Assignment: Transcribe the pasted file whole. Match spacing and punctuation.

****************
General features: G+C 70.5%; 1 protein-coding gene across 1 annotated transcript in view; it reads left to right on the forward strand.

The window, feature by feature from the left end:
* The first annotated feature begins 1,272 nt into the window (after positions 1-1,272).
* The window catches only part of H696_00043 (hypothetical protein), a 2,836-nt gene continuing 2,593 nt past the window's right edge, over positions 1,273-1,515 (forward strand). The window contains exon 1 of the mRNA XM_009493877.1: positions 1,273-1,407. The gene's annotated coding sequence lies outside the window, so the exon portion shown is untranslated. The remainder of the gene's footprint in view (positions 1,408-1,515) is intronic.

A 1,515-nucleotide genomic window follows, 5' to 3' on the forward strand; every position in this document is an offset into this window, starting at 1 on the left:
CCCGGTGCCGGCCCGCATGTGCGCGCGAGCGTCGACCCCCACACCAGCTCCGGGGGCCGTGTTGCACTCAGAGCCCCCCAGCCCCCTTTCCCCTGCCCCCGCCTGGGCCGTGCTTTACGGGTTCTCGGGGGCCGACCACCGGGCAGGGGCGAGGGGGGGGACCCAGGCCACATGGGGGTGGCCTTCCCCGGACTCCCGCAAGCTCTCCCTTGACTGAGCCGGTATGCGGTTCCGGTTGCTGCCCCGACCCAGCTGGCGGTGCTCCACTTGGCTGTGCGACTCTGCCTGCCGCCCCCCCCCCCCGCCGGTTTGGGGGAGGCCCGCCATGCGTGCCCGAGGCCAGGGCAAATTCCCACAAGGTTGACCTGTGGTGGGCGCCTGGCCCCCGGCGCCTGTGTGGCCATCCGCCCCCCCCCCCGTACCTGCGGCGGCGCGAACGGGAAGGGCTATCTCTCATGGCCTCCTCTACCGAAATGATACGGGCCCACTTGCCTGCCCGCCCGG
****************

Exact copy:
General features: G+C 70.5%; 1 protein-coding gene across 1 annotated transcript in view; it reads left to right on the forward strand.

The window, feature by feature from the left end:
* The first annotated feature begins 1,272 nt into the window (after positions 1-1,272).
* The window catches only part of H696_00043 (hypothetical protein), a 2,836-nt gene continuing 2,593 nt past the window's right edge, over positions 1,273-1,515 (forward strand). The window contains exon 1 of the mRNA XM_009493877.1: positions 1,273-1,407. The gene's annotated coding sequence lies outside the window, so the exon portion shown is untranslated. The remainder of the gene's footprint in view (positions 1,408-1,515) is intronic.

A 1,515-nucleotide genomic window follows, 5' to 3' on the forward strand; every position in this document is an offset into this window, starting at 1 on the left:
CCCGGTGCCGGCCCGCATGTGCGCGCGAGCGTCGACCCCCACACCAGCTCCGGGGGCCGTGTTGCACTCAGAGCCCCCCAGCCCCCTTTCCCCTGCCCCCGCCTGGGCCGTGCTTTACGGGTTCTCGGGGGCCGACCACCGGGCAGGGGCGAGGGGGGGGACCCAGGCCACATGGGGGTGGCCTTCCCCGGACTCCCGCAAGCTCTCCCTTGACTGAGCCGGTATGCGGTTCCGGTTGCTGCCCCGACCCAGCTGGCGGTGCTCCACTTGGCTGTGCGACTCTGCCTGCCGCCCCCCCCCCCCGCCGGTTTGGGGGAGGCCCGCCATGCGTGCCCGAGGCCAGGGCAAATTCCCACAAGGTTGACCTGTGGTGGGCGCCTGGCCCCCGGCGCCTGTGTGGCCATCCGCCCCCCCCCCCGTACCTGCGGCGGCGCGAACGGGAAGGGCTATCTCTCATGGCCTCCTCTACCGAAATGATACGGGCCCACTTGCCTGCCCGCCCGG